Seeking Alpha
View as an RSS Feed

Lionel Yeo  

View Lionel Yeo's Comments BY TICKER:
Latest  |  Highest rated
  • Update: Penn West Petroleum - Buying When Blood Is In The Streets? [View article]
    Good luck making a case for losing money in oil and gas companies due to management misstating figures. First they have to prove that the numbers were mis-stated intentionally, then they must prove that PWE share prices fell more than the market during the period. Frankly it's close to impossible now since most of any oil company is down 65%. They've got no case on this one.
    Jan 2, 2015. 01:09 PM | 1 Like Like |Link to Comment
  • Why Saudi Arabia Doesn't Care If Oil Hits $20 [View article]
    Another article from people who are not familiar with the dynamics of world oil production hoping to drum up some viewership with sensational headers like $20 oil.

    Saudi Arabia is doing nothing. Literally nothing. If they really wanted to sink Shale they'd up production another 1m barrels. The current problem is a non-opec driven supply glut in which the only cure is to re-set prices. There's no point cutting production if everyone else is not. So the Saudi's have decided to let free market economics rebalance oil prices.
    Jan 2, 2015. 08:41 AM | 44 Likes Like |Link to Comment
  • Update: Penn West Petroleum - Buying When Blood Is In The Streets? [View article]
    That's some of my blood there on the street...

    Great metric pointers. Lack of hedging is probably the difference between BTE and PWE. It's probably worth a fortune in bankruptcy if we look across at Talisman's pricing metric.
    Jan 2, 2015. 01:41 AM | 4 Likes Like |Link to Comment
  • Continental Resources Capex Cut And What It Means [View article]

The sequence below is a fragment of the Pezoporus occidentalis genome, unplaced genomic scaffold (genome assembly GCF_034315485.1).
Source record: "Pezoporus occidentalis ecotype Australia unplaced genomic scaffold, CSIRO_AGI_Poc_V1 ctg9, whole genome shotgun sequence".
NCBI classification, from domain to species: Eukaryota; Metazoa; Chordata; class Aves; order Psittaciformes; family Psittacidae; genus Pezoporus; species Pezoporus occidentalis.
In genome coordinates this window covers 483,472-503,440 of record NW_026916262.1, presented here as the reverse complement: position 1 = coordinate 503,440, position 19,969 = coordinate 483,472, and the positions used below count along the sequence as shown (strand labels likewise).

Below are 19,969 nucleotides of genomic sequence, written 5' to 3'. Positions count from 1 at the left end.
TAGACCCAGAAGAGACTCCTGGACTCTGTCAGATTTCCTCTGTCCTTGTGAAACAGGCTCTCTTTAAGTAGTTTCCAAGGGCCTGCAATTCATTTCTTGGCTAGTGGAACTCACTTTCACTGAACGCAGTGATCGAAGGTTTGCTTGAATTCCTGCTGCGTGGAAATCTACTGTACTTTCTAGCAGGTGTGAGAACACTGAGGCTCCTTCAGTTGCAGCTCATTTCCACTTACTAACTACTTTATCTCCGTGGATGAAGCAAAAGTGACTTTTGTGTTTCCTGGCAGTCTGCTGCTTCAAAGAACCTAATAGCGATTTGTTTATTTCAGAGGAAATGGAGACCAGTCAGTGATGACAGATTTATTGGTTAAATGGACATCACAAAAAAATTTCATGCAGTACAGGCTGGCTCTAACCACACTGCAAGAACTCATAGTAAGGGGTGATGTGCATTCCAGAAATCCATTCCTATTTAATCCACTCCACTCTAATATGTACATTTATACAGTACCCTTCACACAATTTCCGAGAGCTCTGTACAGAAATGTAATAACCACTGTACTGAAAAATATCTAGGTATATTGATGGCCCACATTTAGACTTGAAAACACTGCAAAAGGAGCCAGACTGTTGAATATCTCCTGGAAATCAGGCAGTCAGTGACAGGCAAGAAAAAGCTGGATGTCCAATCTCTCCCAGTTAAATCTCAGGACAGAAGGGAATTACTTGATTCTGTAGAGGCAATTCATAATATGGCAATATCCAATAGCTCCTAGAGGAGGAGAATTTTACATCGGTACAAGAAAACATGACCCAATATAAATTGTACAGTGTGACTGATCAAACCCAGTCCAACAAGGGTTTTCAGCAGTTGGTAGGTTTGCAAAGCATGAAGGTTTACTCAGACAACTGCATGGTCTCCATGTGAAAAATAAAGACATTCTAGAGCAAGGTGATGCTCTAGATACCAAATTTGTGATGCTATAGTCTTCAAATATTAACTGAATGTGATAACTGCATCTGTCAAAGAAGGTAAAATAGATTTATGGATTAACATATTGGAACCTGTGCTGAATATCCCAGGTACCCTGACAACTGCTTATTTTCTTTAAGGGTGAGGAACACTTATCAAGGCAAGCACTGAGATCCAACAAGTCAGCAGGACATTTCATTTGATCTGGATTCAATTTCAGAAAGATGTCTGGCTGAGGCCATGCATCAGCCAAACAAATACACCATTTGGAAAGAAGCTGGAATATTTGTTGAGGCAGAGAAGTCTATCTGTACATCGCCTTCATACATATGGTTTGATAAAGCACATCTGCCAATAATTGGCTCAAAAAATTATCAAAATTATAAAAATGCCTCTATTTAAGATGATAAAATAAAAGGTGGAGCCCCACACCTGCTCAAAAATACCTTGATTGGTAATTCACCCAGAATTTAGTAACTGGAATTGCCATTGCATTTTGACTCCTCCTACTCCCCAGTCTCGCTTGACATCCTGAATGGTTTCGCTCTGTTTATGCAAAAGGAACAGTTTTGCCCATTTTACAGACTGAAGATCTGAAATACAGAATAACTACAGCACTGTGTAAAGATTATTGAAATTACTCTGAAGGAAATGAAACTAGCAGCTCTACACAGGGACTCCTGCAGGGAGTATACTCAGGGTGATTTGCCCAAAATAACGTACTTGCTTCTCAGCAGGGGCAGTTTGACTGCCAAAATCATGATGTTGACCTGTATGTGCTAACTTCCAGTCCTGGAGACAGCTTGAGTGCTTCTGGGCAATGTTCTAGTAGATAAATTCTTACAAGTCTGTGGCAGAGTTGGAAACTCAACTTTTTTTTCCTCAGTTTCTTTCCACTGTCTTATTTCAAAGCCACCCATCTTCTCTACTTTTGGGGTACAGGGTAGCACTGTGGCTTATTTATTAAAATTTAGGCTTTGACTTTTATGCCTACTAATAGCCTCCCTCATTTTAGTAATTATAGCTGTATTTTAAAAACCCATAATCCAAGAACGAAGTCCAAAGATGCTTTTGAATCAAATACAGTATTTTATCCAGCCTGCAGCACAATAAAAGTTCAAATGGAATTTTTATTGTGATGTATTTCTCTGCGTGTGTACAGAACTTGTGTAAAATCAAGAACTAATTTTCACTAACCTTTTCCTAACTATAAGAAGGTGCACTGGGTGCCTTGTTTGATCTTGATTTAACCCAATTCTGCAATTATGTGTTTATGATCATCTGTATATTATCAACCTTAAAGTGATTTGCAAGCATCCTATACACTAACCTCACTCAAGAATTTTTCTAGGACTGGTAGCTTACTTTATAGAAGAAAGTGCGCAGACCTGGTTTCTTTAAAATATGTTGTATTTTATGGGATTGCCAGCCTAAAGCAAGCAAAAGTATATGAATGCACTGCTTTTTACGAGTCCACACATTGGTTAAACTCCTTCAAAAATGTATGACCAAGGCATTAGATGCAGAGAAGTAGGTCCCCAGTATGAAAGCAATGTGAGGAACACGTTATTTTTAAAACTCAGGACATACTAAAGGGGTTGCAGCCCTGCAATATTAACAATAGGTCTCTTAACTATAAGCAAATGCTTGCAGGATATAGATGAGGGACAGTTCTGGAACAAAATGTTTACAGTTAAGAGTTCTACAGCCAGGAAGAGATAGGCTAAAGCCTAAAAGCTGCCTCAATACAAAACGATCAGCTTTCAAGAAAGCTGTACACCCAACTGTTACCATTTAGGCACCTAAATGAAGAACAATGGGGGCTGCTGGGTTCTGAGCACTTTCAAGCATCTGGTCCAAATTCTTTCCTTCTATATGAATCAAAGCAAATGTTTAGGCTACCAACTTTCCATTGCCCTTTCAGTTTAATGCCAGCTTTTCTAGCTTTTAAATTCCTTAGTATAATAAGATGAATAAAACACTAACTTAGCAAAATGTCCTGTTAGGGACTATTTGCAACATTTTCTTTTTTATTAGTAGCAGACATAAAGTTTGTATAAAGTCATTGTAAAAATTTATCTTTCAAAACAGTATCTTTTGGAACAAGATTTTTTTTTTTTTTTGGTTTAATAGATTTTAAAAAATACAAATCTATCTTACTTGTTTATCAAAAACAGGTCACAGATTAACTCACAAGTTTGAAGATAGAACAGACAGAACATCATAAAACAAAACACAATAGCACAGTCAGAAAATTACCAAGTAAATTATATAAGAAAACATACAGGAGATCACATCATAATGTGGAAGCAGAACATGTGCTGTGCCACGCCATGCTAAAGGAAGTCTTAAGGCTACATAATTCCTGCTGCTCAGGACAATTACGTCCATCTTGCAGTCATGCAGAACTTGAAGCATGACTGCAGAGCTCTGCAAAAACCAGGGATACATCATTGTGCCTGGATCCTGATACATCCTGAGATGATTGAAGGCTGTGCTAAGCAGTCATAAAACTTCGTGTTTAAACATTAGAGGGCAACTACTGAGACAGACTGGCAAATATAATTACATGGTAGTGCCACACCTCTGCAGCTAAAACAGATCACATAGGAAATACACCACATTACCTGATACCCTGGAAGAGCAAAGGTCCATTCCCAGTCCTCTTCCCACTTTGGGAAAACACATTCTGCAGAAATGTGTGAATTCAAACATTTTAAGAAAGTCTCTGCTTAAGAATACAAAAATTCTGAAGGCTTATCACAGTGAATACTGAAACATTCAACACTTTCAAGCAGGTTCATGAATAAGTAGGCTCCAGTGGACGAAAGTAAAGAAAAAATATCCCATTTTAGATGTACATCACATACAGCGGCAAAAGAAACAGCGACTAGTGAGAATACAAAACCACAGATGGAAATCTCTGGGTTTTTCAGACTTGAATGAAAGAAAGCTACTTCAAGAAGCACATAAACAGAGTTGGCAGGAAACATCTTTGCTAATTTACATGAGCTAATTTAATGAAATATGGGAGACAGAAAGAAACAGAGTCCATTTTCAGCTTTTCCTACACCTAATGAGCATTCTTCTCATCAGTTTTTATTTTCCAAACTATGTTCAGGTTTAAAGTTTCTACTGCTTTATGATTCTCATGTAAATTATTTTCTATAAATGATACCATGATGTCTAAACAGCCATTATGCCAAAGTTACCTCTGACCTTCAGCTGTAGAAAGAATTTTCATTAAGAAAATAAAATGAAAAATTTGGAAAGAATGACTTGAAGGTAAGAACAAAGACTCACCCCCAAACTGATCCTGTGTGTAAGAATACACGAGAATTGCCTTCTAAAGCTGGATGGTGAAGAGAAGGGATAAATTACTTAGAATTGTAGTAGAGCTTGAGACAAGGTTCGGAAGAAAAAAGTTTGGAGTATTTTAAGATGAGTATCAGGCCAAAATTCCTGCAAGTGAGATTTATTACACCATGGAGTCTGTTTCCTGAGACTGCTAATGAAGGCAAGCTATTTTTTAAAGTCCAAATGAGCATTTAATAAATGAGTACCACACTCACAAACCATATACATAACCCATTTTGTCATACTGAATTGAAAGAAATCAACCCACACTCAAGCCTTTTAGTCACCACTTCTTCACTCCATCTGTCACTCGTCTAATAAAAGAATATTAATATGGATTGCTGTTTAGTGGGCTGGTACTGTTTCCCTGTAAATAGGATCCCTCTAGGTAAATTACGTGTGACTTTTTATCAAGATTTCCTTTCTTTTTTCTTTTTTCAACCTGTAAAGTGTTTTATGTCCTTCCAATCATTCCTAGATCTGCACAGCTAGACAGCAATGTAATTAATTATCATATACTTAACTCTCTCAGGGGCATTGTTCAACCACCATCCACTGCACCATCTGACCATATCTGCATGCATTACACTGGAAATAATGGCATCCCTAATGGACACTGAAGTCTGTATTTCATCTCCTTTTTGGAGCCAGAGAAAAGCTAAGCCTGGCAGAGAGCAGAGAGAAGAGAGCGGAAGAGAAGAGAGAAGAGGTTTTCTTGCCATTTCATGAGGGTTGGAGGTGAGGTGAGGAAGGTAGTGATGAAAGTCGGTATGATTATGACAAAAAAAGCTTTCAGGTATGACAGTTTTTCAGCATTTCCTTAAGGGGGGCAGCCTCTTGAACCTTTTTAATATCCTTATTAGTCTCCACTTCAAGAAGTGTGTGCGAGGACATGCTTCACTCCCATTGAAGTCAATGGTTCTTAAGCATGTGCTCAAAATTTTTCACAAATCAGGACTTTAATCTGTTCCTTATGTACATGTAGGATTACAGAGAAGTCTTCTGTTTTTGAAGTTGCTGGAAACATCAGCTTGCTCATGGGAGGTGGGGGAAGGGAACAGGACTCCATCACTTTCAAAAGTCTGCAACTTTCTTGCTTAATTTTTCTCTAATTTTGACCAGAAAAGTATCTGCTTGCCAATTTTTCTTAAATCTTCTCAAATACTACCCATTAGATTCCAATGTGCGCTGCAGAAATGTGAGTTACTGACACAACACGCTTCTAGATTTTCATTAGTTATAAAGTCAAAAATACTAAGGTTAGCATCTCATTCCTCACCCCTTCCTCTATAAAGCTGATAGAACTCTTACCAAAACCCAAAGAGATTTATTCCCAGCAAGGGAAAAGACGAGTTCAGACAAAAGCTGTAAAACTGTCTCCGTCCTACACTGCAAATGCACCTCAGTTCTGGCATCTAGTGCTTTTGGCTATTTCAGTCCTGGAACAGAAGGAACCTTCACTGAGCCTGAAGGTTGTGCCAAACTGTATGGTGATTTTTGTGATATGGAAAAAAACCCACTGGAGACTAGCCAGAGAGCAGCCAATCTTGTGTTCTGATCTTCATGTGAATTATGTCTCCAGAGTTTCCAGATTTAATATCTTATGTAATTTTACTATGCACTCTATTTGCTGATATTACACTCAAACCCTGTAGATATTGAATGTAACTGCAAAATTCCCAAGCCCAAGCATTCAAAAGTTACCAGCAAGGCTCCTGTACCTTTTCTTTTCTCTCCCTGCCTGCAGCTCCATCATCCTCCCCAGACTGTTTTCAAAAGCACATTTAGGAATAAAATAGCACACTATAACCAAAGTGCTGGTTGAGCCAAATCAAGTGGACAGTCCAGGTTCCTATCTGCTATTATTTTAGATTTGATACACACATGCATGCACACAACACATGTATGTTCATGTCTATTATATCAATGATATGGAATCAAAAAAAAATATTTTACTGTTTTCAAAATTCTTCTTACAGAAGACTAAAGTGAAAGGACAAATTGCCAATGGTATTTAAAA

Jury is still on on the whether shale has a recycle ratio above 1.8.
    Dec 29, 2014. 10:55 AM | 1 Like Like |Link to Comment
  • Continental Resources Capex Cut And What It Means [View article]
    "If Continental can pull of cutting capex by 41% and only removing eight percentage points of output growth, and at the same time become cash-flow neutral by mid-year, it will be a testament to just how flexible and resilient the shale players can be"

    2015's first 3Qs of production is due to 2014 capex not 2015 capex. Shale wells maintain high productions for about the first year. We'll see probably the 2nd half of 2015 where production will drop off. I reality you'll probably going to see a 25-35% drop in production with a 50% cut in capital expenditure.
    Dec 28, 2014. 10:53 PM | 1 Like Like |Link to Comment
  • Still No Reason To Buy The Dip In Natural Gas [View article]
    Again, still scratching my head on how NG production is rising while rig numbers are dropping.

    The only answer I came up with is associated gas, which while the NG rig number is at all time low, the total rig number is at a 22 year high. Could it be possible that many of the oily plays also produce lots of gas? Could drillers also be targeting liquids rich deposits with flow on gas? That could possibly explain the gas production.

    In any case, both oil and gas are now at record lows, so there's no real drilling to be done.